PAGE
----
in the midst of this culturally tectonic period, among mostly ‘forums’ or scientific publications, designboom has been the first REAL online magazine (no publishing software was available, we had to learn coding. readers went online via a modem -slow connection- and even for articles with the tiniest images, consultation was rather expensive). we were practitioners in the fields of architecture and design and initially were devoted mostly to these communities, but our constantly-evolving cultural project included very soon art and technology news.


for twenty years designboom has united and promoted creatives from around the world, excited by the ideas of small practices, independent makers, enthusiastic students, and and the biggest names in business. driven by curiosity, passion, research, expertise and hard work, designboom embraces a broad definition of art, architecture, technology, publishing the latest and most relevant projects in these fields to a global audience of 3.5 million readers. online since 1999, designboom is the first and most popular digital architecture, art and technology magazine (english and mandarin), with offices in milan, new york, beijing, and tokyo.


readers are an active and essential part of our editorial calendar, through designboom’s reader submissions, creatives and makers — regardless of place, position or prestige; religion, nationality, or gender — are invited to communicate their work to a huge, international audience (180,000 active contributors). this horizontal distribution of information means that cultural conversations are developed directly by our readers, and do not follow any fixed hierarchical systems or chains of command. 490k newsletter subscriptions, see also instagram (2.6 M followers), facebook (1.2M) and twitter (1.2 M).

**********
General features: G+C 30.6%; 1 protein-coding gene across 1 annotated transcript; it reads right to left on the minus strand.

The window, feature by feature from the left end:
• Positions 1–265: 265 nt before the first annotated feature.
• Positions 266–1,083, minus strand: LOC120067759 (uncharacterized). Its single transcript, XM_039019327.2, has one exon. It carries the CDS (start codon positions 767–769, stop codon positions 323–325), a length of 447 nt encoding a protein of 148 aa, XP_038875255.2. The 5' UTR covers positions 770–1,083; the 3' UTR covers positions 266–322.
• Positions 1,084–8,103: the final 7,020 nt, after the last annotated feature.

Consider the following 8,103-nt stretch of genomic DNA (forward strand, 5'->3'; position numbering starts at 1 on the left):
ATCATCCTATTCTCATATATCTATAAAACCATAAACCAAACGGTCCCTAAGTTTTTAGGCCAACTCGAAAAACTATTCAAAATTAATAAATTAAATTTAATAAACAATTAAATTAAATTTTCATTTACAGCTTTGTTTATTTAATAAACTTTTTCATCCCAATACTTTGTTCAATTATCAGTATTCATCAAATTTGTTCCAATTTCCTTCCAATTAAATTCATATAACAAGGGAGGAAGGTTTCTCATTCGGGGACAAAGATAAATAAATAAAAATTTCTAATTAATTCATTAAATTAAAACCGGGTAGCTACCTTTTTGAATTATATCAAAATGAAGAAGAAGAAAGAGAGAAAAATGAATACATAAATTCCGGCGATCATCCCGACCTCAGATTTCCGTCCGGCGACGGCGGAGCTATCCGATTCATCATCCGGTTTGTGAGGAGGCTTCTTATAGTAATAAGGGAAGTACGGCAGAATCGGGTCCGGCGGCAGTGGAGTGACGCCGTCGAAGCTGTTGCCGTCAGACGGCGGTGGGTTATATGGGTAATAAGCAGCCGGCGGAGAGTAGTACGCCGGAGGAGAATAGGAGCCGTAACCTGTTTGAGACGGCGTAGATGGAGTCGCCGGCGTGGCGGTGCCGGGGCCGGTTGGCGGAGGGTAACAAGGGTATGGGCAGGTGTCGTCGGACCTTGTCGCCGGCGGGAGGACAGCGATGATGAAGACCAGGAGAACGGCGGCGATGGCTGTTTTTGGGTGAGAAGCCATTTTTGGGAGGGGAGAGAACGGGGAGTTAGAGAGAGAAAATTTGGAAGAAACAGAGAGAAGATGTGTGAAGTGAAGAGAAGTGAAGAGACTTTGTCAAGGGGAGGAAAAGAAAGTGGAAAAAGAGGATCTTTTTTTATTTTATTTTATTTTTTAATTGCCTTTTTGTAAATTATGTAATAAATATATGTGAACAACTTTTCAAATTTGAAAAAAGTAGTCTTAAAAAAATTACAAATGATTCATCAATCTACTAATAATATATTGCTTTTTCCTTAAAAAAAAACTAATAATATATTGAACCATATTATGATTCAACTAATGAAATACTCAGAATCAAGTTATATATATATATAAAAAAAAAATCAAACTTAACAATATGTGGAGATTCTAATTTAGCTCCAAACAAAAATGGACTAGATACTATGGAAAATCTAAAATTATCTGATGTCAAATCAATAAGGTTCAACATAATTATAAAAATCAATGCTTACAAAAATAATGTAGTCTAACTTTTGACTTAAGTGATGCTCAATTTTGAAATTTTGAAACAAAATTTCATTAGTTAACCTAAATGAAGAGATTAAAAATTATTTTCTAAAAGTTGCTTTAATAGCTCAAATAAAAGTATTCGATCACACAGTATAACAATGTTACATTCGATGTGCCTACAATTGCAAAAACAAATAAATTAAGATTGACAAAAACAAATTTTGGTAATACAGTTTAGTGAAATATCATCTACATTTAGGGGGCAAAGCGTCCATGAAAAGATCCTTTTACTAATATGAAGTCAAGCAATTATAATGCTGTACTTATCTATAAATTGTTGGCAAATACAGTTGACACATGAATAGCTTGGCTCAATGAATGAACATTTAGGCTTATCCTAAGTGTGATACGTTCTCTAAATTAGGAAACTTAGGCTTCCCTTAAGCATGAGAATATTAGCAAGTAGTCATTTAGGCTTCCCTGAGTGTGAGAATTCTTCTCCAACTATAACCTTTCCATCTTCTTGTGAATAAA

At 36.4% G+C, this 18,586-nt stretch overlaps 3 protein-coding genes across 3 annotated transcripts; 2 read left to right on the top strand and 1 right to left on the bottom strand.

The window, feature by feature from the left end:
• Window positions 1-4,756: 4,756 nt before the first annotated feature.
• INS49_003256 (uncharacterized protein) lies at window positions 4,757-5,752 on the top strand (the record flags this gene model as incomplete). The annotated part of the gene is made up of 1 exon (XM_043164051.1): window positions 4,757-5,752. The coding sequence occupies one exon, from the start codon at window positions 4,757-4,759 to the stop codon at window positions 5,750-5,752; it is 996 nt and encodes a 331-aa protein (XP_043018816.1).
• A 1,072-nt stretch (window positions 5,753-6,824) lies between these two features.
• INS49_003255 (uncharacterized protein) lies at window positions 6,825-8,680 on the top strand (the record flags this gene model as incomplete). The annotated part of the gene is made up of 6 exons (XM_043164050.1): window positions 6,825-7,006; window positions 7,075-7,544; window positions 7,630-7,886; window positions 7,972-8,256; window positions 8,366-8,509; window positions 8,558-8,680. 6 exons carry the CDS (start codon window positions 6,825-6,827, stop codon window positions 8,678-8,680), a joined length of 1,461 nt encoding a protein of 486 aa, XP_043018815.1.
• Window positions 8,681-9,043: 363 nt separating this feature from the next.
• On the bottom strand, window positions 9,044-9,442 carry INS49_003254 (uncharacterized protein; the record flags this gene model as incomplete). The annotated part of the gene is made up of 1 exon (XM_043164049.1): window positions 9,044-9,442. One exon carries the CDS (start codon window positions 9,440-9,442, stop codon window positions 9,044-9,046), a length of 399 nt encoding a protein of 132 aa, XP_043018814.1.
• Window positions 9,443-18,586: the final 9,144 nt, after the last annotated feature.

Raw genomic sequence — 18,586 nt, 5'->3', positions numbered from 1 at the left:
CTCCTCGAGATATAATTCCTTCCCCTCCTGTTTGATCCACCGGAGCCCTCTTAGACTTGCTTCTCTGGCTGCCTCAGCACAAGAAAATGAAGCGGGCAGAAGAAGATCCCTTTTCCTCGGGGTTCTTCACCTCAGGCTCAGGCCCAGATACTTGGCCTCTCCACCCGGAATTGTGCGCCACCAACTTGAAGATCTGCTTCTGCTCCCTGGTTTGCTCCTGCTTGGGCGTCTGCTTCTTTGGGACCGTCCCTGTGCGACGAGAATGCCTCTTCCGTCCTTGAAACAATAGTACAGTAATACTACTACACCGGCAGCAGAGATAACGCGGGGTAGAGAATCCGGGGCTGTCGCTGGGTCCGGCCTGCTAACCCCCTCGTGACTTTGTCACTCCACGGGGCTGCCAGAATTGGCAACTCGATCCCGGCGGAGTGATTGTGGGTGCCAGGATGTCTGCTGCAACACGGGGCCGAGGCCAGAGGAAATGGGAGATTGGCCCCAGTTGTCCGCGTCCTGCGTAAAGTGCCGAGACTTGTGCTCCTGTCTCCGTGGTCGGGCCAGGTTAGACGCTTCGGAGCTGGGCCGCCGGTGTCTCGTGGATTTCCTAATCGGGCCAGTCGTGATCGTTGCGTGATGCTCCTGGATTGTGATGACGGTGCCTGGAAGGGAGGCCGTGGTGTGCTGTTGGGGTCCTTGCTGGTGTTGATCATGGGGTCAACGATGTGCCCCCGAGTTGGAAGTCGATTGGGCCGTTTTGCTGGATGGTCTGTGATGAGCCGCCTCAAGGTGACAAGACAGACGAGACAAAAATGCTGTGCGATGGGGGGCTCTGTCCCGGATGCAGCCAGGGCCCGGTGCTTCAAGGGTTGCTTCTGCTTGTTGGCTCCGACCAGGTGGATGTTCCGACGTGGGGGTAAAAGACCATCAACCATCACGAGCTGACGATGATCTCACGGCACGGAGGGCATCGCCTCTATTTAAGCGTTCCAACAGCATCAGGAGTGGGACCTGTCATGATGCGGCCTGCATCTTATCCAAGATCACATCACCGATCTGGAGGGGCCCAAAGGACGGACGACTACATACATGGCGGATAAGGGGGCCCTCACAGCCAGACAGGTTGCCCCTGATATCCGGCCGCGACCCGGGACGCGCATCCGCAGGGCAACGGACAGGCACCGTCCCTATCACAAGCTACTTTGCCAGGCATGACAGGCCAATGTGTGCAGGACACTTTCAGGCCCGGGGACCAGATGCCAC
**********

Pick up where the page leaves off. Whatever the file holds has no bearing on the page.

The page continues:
as we celebrate this landmark anniversary marking 20 years of designboom, we present to you: treasures on tape, from the designboom archives — a series of ‘retro’ videos filmed by designboom in its first years. with japanese mini-dvd technique we conducted video interviews and filmed live discussions with the world’s leading protagonists in the creative fields, where they reflect on the state of contemporary society, the evolution of their work over the years, and their forecast for the future.


watch the video at the top of the page, and stay tuned as we deliver you a host of treasures on tape: from the designboom archives.